Nobel Prizes and the Importance of Storytelling, Networking and Politics

test-tube-edkmDr. Subhash Mukhopadhyay’s 86th birth anniversary is tomorrow. A simple but a great man. Remember the movie, “Ek Doctor Ki Maut”? It’s a sad story: it’s a story of a brilliant mind, Dr. Subhas Mukhopadhyay. It is also a story of bigotry, biases and bureaucracy. I made a small info-graphic to tell his poignant story to elucidate my point: that exemplary talent and brilliant achievements are not enough to get you the ultimate peer recognition prize in your domain. Storytelling, connectedness and the company you keep and cultivate is also critical.


We are being told these days that more and more Nobel Laureates (NLs) are likely to come up from India. Huh. And how? If this topic interests you, then do glance at the data I culled from Wikipedia on past award winners’ “countries of association”. Click on the picture below for an enlarged view. I use the term “country of association” to mean either the country where the NL is either born in, studied in or worked in. I obviously do want us Indians to stake a claim on Rudyard Kipling, right? 😉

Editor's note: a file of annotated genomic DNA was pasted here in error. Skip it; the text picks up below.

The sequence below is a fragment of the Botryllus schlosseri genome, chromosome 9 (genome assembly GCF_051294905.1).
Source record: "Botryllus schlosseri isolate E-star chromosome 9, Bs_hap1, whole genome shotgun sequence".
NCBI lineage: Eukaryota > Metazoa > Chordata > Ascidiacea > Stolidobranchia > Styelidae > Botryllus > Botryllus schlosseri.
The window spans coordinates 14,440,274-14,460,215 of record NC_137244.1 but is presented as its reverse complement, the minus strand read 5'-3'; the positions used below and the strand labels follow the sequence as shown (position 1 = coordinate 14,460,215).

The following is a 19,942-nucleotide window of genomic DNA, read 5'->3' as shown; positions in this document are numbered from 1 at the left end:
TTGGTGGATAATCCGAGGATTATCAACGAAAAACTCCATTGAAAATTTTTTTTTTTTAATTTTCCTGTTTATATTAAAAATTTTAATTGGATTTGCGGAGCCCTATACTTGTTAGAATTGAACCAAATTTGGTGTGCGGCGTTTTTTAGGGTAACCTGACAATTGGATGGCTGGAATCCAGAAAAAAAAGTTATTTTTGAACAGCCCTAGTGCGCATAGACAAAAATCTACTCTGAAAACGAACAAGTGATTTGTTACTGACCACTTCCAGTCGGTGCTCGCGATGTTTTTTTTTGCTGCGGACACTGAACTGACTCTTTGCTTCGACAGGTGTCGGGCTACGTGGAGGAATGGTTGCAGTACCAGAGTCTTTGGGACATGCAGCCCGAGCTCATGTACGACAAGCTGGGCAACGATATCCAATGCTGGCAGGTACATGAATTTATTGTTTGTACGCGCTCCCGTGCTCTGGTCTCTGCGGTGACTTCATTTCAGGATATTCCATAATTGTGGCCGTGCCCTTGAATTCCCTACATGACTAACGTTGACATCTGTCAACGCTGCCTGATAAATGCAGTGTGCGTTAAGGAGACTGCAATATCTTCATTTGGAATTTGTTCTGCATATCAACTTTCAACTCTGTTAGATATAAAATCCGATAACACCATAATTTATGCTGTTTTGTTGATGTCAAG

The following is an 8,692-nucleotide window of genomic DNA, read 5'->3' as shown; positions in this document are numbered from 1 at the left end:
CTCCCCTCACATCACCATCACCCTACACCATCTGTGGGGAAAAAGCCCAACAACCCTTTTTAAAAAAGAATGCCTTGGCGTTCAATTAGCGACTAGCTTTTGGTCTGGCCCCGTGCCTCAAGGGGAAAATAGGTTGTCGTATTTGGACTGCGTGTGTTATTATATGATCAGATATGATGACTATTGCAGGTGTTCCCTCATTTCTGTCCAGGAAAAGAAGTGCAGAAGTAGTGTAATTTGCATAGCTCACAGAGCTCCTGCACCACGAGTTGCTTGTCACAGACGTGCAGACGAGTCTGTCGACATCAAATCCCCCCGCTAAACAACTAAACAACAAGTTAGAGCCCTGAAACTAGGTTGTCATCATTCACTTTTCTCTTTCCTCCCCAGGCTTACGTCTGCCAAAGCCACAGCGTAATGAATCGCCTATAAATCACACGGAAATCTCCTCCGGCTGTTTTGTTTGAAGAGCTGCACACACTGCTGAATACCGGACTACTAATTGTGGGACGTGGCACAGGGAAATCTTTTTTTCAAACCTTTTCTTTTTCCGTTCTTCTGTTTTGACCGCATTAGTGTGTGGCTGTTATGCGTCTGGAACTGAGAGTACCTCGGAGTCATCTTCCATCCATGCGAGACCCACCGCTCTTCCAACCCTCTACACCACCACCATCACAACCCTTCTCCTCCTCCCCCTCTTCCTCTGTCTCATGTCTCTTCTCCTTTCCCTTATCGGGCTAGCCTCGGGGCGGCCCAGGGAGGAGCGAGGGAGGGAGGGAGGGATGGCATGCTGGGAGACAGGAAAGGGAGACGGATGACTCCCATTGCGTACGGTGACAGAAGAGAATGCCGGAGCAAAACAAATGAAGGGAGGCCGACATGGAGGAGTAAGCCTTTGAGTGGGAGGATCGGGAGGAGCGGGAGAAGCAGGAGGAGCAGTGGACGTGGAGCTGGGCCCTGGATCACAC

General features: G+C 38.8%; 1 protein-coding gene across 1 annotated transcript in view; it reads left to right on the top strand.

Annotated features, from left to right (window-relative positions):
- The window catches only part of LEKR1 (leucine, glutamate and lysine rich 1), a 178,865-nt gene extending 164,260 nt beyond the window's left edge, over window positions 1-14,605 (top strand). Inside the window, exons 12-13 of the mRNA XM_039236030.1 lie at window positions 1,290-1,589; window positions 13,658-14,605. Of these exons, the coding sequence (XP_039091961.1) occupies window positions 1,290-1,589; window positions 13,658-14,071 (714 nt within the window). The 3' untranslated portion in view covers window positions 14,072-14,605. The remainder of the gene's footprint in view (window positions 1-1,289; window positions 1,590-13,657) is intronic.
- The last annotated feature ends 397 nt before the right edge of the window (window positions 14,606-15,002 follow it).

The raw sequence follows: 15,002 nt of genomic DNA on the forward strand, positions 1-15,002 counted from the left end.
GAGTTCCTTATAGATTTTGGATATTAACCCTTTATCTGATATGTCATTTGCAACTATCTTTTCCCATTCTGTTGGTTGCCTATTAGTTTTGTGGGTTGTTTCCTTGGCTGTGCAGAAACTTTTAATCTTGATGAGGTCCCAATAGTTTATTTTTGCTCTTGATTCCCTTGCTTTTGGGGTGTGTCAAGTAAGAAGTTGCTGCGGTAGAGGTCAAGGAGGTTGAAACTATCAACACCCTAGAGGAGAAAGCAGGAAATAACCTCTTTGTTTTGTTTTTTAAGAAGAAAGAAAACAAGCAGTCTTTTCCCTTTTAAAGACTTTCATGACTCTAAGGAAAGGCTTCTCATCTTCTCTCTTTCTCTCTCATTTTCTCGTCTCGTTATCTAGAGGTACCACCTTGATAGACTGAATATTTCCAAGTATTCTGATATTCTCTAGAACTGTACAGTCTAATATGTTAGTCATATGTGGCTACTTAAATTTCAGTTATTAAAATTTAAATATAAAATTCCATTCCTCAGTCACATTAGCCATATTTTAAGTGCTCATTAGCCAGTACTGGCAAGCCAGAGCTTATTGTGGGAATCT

It’s a typical power law distribution: where rank of a data attribute x its frequency = constant. What this means to me is that India will NOT start loading up on Nobel Medals the way USA started piling up from 1950s onwards. The story of Dr. Mukhopadhyay is the reason why our ilk will not be able to succeed any time soon. The jury of the Nobel Prize selection committee may or may not be secretive and insular, but there is a certain amount of core research, infrastructure, appreciation and salaries for scientists, freedom from bureaucracy & above all independence from meddlesome governments which is required for basic academic research to flourish and develop. I don’t think announcing grand prizes of Rs. 100 crores will do the trick [link].

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